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Tammy trying to tell her peers that she is an individual and she does not like when people judge her based on her skin color, when she actively tries to not judge people based on theirs.

Growing up, Tammy never really considered the idea of racism. She grew up in a small neighborhood, the majority of people being white. Similarly to the “Contact” stage defined by Tatum as having the feeling of “I’m just normal” in her work, “Why Are All the Black Kids Sitting Together in the Cafeteria?”, it was typical for Tammy to be surrounded by white people as a child and she was barely exposed to cultural and racial differences until she arrived at college (Tatum 93). In the beginning of the documentary, she openly admits, “I never really experienced how other people lived” confirming the idea that although she lived in an all white neighborhood, she was aware of her non-diverse childhood (Skin Deep 8:25). Despite her homogeneous upbringing, Tammy has been open to all cultures and races during her college experience and thus would be placed somewhere in the pseudo-independent stage by Tatum. She has become more aware of surrounding racism and the societal advantages she, as a white person, has. With contrasting views of her parents, she is actively trying change and open herself up to knew and at times, uncomfortable situations and ideas. During the final discussion, she states firmly to the group, “I’m an individual and I refuse to validate anyone who wants to judge me on the basis of my skin color,” displaying her openness to all different races and cultures (Skin Deep 27:44). That being said, Tammy struggles with taking action against the undeniable racism in American society and with the guilt that there is such advantages (Tatum 106). Tatum describes a person at this stage as having a “desire to escape” this guilt “by associating with people of color,” which is what Tammy attempts to do during the retreat with all of the different college students (Tatum 106).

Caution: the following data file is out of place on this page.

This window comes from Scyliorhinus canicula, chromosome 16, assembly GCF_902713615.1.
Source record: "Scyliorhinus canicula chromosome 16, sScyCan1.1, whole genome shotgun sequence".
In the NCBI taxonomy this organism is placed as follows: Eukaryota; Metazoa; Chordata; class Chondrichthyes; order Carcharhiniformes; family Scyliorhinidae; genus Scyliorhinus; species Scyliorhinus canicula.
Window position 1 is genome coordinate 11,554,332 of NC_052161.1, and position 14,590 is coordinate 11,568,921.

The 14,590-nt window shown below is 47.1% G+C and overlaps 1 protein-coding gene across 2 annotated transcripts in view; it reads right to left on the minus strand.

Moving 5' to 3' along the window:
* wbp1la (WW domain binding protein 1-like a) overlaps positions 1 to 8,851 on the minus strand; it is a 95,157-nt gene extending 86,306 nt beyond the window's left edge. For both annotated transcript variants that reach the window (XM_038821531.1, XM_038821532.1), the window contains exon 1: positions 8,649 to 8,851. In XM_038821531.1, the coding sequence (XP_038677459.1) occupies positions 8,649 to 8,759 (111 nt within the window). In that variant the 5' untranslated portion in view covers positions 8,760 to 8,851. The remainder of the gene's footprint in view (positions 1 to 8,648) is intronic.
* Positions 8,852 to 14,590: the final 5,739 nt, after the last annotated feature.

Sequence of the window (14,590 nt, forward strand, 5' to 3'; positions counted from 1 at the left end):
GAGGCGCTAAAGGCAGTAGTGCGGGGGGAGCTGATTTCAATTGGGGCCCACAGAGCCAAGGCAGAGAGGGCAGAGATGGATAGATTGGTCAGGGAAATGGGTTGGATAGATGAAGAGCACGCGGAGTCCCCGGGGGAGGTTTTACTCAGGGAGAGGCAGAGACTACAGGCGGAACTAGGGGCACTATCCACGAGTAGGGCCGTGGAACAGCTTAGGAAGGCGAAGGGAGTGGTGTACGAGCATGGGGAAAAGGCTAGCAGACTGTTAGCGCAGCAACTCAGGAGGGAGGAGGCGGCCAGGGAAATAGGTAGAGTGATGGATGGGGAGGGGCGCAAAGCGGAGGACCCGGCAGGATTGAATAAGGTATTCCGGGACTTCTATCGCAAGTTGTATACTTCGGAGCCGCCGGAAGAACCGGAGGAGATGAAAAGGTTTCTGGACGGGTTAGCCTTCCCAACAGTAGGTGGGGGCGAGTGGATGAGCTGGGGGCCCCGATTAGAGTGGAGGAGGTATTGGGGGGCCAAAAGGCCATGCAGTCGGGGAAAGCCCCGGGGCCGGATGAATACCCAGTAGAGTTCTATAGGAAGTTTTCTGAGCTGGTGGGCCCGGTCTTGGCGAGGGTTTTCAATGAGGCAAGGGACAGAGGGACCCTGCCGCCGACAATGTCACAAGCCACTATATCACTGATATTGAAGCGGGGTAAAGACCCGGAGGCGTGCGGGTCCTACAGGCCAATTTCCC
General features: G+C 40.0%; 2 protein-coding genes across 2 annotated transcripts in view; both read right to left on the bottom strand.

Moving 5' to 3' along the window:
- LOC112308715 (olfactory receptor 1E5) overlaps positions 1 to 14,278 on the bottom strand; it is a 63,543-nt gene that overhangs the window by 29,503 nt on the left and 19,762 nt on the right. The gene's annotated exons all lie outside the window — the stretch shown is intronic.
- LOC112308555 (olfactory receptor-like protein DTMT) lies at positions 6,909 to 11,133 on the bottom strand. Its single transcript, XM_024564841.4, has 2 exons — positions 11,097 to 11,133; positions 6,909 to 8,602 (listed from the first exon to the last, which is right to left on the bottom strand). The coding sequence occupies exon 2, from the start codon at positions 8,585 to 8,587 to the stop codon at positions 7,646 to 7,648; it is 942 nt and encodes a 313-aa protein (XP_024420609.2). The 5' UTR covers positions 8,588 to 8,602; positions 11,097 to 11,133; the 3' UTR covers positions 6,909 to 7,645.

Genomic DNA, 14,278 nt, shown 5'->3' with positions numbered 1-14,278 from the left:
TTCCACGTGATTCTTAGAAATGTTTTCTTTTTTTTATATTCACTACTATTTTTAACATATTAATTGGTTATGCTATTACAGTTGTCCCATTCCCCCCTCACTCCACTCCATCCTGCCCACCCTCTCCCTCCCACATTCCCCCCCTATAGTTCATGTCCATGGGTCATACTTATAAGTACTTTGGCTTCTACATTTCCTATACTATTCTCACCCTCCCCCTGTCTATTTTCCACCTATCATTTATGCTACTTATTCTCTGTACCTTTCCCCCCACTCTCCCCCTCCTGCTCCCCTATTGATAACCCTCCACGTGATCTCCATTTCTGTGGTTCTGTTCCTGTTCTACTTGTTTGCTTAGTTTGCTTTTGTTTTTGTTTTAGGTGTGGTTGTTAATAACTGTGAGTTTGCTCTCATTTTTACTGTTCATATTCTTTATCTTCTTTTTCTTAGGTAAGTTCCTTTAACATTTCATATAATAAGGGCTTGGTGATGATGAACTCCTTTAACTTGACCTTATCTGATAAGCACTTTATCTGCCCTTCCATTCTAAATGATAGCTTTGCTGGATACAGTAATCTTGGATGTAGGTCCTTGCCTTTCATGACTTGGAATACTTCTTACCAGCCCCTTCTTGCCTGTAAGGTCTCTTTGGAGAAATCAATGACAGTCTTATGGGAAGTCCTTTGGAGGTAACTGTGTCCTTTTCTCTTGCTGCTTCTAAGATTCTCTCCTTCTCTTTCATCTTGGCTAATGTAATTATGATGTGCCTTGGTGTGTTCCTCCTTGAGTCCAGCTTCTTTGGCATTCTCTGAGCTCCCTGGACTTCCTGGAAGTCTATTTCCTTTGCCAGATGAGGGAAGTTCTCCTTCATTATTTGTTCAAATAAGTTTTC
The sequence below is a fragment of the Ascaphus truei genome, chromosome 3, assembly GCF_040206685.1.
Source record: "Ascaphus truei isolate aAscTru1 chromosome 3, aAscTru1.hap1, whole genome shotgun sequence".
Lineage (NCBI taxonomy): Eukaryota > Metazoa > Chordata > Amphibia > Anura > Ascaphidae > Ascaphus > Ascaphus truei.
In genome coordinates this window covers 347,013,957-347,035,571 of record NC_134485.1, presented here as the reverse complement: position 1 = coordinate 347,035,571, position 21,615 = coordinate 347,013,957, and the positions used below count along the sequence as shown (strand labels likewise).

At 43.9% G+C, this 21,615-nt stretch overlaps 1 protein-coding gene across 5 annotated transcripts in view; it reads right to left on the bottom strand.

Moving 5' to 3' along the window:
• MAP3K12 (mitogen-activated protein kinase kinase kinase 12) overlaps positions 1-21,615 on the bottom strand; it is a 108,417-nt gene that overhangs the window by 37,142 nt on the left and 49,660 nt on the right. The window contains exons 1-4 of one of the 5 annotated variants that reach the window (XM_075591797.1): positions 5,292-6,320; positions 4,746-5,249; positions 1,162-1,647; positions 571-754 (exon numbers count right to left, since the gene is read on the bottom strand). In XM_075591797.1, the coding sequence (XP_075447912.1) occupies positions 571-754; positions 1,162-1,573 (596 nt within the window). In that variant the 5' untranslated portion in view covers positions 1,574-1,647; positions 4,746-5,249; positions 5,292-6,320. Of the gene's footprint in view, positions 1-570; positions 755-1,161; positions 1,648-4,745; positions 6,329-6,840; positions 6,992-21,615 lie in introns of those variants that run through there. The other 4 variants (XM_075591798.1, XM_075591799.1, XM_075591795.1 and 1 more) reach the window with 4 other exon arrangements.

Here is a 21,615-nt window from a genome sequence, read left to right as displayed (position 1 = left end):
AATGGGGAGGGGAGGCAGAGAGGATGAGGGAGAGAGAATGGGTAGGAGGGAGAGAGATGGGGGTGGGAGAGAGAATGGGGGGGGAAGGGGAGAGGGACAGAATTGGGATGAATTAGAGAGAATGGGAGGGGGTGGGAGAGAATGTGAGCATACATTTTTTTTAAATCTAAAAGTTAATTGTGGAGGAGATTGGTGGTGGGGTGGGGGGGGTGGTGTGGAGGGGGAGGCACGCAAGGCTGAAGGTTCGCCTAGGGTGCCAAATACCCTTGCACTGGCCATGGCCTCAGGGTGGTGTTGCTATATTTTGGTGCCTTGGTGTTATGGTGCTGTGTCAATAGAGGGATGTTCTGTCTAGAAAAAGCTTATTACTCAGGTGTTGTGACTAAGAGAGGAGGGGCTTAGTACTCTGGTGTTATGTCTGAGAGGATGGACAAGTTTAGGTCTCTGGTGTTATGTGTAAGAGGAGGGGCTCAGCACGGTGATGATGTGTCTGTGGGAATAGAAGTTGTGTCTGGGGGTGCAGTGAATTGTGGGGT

Works Cited

Skin Deep. By Frances Reid, Sharon Wood, Sarah Cahill, Michael Chin, and Stephen McCarthy. Iris Films, 1995. Videocassette.

Tatum, Beverly Daniel. Why Are All the Black Kids Sitting Together in the Cafeteria? New York: Basic, 1999. Print.

Persuasive Essay Seminar

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This essay was assigned to be written from the perspective of a Merit matters advocate, and does not necessarily represent the views of the author.